BySandra Harris, writer at Creators.co

WHITE OLEANDER. 2002. DIRECTED BY PETER KOMINSKY. STARRING MICHELLE PFEIFFER, RENEE ZELLWEGER, ROBIN WRIGHT PENN, COLE HAUSER, BILLY CONNOLLY AND ALISON LOHMAN. REVIEW BY SANDRA HARRIS. ©

I’ve always loved this film. I saw it on video- that’s right, folks, on video- when it first came out and it’s had a special place in my heart ever since. It’s the story of pretty American teenager Astrid Magnusson, whose upbringing by artist single mom Ingrid- brilliantly played by Michelle Pfeiffer- has been unconventional, to say the least. Unconventional and deeply insecure…

Mom is beautiful and cold and self-centred. When it comes to relationships, she’s always believed in hurting and abandoning men before they get the chance to do it to her. Oddly enough, the one man to get under her skin is Scottish actor and comedian Billy Connolly as the boyfriend who uses her and then dumps her. The wee prick…! (As the man himself might say…)

Mom can’t handle Barry’s rejection of her. She poisons him using a flower, of all things- the titular white oleander- and lands herself in jail for thirty-five to life, as the judge tells her. When the prison doors clang shut behind Ingrid, thus begins Astrid’s painful, bitter series of experiences as a foster child.

She stays in rough, dog-eat-dog children’s home McKinney Hall in between living in three different foster homes. Her social worker means well, but the social worker gets to go home at the end of the day, unlike poor Astrid…

The kids in the home don’t like her. At least, the girls don’t, because Astrid has inherited her mother’s spectacular good looks and their boyfriends are all Astrid’s for the taking. Astrid doesn’t much care for her fellow inmates either. All except for shy, awkward but immensely talented Paul Trout, with whom she shares the bond of the artist.

Astrid’s foster home experiences are a train wreck, for the most part. Robin Wright Penn is terrific as the born-again former topless dancer whose live-in boyfriend Ray can’t resist Astrid’s nubile charms for long. Renee BRIDGET JONES’S DIARY Zellweger is equally great as poor damaged Claire, the washed-up actress whose fragile mental state leads both her and Astrid down a lonely road from which only one of them returns…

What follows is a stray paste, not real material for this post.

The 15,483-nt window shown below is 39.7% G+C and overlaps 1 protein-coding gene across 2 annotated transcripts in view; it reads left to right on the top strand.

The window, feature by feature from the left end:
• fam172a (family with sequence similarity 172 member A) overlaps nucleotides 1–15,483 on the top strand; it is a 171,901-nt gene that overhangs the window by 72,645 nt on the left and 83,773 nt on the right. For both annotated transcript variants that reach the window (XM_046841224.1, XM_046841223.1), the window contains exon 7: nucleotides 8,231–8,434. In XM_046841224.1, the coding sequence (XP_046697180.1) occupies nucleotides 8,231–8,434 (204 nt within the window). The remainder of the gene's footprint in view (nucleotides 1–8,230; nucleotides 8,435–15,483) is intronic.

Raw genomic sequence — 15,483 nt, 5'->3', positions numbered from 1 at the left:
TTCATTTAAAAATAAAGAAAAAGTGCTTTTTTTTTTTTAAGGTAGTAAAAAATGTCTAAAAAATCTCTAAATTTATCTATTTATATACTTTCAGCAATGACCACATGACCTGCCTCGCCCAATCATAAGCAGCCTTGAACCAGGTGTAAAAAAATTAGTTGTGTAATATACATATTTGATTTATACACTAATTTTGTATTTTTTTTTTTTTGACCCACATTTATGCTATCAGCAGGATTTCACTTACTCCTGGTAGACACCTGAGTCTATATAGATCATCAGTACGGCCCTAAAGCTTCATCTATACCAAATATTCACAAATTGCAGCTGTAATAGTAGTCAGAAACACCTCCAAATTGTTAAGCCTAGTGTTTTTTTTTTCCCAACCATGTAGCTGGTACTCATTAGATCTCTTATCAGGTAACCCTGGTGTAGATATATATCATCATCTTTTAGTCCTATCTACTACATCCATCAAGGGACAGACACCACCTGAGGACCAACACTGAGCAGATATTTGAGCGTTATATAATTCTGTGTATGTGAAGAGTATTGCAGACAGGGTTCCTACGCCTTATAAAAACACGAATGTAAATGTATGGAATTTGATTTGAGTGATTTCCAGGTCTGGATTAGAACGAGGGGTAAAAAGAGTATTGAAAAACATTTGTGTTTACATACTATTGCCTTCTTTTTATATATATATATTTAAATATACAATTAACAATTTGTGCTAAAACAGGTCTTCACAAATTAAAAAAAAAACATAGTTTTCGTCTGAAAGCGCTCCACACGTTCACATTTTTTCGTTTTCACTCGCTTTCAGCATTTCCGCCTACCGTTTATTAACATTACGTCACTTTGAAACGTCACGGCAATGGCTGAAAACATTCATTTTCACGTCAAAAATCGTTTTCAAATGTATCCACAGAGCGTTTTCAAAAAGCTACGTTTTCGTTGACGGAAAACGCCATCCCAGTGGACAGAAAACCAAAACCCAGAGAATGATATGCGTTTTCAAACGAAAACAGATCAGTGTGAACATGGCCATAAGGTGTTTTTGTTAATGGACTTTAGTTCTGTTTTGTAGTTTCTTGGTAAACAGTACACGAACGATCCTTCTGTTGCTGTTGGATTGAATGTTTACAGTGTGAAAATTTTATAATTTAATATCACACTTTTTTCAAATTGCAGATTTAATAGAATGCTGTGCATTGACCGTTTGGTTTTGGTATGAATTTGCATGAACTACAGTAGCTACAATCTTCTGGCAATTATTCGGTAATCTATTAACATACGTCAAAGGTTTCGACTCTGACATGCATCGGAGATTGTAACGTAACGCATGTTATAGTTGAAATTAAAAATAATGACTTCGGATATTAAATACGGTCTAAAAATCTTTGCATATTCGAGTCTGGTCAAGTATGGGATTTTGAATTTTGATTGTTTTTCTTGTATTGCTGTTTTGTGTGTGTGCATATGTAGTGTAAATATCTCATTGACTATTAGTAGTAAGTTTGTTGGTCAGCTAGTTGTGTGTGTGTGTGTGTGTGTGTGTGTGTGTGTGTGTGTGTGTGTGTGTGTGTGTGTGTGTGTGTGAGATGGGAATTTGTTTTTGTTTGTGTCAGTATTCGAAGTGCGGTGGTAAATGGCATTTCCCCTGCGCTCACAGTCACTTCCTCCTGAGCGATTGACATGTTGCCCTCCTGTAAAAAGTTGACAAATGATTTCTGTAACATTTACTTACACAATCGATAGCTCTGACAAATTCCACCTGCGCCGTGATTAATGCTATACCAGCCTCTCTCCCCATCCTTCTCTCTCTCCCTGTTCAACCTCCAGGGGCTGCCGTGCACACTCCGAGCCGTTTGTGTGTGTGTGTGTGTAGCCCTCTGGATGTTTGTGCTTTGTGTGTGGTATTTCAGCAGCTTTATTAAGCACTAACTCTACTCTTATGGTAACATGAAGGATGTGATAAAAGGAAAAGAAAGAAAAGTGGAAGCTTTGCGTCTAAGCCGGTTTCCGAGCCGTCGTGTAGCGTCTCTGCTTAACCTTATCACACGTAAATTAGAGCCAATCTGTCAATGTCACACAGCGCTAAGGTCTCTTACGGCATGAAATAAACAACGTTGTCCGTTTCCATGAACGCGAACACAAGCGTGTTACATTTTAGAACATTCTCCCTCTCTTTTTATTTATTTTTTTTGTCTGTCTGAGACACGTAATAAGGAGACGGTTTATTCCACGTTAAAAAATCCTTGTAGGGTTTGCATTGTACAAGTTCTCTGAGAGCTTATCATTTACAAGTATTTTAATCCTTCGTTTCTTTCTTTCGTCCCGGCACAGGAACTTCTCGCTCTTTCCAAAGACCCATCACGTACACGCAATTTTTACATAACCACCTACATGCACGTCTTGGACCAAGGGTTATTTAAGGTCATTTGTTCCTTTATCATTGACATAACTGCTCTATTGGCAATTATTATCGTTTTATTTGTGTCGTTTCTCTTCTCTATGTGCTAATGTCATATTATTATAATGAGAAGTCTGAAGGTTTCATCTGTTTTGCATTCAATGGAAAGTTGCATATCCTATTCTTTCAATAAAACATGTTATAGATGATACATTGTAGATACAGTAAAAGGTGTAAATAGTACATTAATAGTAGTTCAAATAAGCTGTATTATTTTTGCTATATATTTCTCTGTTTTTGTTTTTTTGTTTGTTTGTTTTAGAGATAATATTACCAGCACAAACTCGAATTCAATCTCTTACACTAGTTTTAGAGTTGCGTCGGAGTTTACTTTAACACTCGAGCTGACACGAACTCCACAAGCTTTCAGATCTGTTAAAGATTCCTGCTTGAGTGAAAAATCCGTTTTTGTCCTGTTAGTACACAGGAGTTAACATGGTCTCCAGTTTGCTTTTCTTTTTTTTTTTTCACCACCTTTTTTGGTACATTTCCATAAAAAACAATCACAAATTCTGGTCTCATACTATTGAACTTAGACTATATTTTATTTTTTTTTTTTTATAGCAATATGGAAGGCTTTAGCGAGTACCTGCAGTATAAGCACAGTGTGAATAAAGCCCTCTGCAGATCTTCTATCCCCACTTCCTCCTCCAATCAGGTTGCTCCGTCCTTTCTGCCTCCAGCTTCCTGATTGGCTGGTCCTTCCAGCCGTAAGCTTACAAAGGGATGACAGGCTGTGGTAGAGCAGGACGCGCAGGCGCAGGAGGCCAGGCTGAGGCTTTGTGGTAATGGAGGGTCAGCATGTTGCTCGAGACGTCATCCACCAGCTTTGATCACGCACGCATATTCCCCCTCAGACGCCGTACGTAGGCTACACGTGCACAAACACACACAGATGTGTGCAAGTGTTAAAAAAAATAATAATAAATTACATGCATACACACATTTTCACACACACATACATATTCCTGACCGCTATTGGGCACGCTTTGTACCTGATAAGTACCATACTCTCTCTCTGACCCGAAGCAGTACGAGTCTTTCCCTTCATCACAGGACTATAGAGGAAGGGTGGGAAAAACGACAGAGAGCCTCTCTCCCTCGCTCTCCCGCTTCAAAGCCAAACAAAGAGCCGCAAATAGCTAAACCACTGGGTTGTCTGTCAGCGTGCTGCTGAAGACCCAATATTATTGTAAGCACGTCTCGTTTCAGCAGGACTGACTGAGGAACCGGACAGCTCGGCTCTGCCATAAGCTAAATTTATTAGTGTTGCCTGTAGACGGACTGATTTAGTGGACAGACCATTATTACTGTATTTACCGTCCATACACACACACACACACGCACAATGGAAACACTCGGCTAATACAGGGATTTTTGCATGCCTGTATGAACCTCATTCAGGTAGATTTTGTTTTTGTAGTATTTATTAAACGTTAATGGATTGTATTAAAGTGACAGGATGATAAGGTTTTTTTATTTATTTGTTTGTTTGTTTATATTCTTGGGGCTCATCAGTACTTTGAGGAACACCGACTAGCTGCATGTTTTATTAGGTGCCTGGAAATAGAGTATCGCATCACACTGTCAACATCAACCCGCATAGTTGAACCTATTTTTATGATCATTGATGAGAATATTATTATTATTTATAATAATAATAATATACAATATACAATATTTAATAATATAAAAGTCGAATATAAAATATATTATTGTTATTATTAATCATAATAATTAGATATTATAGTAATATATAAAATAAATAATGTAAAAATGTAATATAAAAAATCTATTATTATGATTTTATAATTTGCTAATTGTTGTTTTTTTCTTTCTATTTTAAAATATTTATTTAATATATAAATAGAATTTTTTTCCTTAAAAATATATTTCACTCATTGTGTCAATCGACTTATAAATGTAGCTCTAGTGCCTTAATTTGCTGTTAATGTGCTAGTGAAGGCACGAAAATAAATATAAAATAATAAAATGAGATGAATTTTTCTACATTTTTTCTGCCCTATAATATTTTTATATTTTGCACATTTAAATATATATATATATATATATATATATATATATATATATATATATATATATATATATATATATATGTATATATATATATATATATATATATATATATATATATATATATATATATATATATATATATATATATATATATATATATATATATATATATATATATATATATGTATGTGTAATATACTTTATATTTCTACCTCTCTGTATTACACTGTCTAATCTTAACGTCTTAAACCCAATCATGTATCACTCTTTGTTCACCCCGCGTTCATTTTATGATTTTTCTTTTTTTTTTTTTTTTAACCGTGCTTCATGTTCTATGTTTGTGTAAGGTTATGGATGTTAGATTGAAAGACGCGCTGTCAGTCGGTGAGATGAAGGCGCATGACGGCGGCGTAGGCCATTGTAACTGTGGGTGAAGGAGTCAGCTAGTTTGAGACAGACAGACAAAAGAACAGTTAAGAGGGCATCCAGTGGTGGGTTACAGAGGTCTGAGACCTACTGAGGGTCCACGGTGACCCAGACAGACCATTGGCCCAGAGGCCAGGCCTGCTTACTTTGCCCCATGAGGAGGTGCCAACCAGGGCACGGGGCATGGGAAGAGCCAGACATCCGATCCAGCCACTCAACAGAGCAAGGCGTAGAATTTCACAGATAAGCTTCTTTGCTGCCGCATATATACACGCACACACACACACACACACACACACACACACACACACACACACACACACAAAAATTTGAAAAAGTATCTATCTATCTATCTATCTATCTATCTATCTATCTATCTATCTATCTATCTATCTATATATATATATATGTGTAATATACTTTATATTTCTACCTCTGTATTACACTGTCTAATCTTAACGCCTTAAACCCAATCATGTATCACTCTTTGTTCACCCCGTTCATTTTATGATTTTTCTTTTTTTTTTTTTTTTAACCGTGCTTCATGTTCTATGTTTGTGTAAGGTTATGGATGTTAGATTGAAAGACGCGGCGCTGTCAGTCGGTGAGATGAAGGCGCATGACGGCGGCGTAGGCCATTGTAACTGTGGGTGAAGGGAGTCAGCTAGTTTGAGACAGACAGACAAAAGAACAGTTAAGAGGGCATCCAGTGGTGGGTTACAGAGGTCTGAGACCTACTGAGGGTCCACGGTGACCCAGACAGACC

After cutting all ties with her manipulative, dangerous mother, Astrid finds contentment of a kind with foster mother Rena Grushenka. Rena is a Russian stall-holder whose money-grubbing ways Astrid finds unhypocritical and honest. Put plainly, it makes a change from other peoples’ bulls**t.

Just when Astrid thinks she’s finally free of her mother and her destructive love, however, Ingrid turns up in her daughter’s life once more looking for one big, final favour. Astrid has to decide whether to turn her back on her mother for good, which she has more than a half a mind to do, or whether to use this opportunity to get some answers out of Ingrid to some of the questions that have haunted her all her life.

I don’t mean to stereotype men or anything, but men probably won’t like this film. There aren’t any car-chases or explosions in it. It’s a feelings film, as Homer Simpson might say. It’s a film best washed down with loads of nice red wine liberally shared amongst gal-pals all wearing their pyjamas and fluffy bunny slippers.

There’s so much long blonde hair on screen, too, that it kind of makes the film float, if you know what I mean. It’s a floaty, ethereal feelings kind of film. Nope, blokes definitely won’t like it. But women will. I flippin’ love it. And if you watch it sometime, you just might end up loving it too.

AUTHOR BIOGRAPHY OF SANDRA HARRIS.

Sandra Harris is a Dublin-based performance poet, novelist, film blogger, sex blogger and short story writer. She has given more than 200 performances of her comedy sex-and-relationship poems in different venues around Dublin, including The Irish Writers’ Centre, The International Bar, Toners’ Pub (Ireland’s Most Literary Pub), the Ha’penny Inn, Le Dernier Paradis at the Trinity Inn and The Strokestown Poetry Festival.

Her articles, short stories and poems have appeared in The Metro-Herald newspaper, Ireland’s Big Issues magazine, The Irish Daily Star, The Irish Daily Sun and The Boyne Berries literary journal. In August 2014, she won the ONE LOVELY BLOG award for her (lovely!) horror film review blog. She is addicted to buying books and has been known to bring home rain-washed tomes she finds on the street and give them a home.

She is the proud possessor of a pair of unfeasibly large bosoms. They have given her- and the people around her- infinite pleasure over the years. She adores the horror genre in all its forms and will swap you anything you like for Hammer Horror or JAWS memorabilia. She would also be a great person to chat to about the differences between the Director’s Cut and the Theatrical Cut of The Wicker Man. You can contact her at:

[email protected]

https://www.facebook.com/SandraHarrisPureFilthPoetry

https://sandrafirstruleoffilmclubharris.wordpress.com

http://sexysandieblog.wordpress.com

http://serenaharker.wordpress.com

https://twitter.com/SandraAuthor

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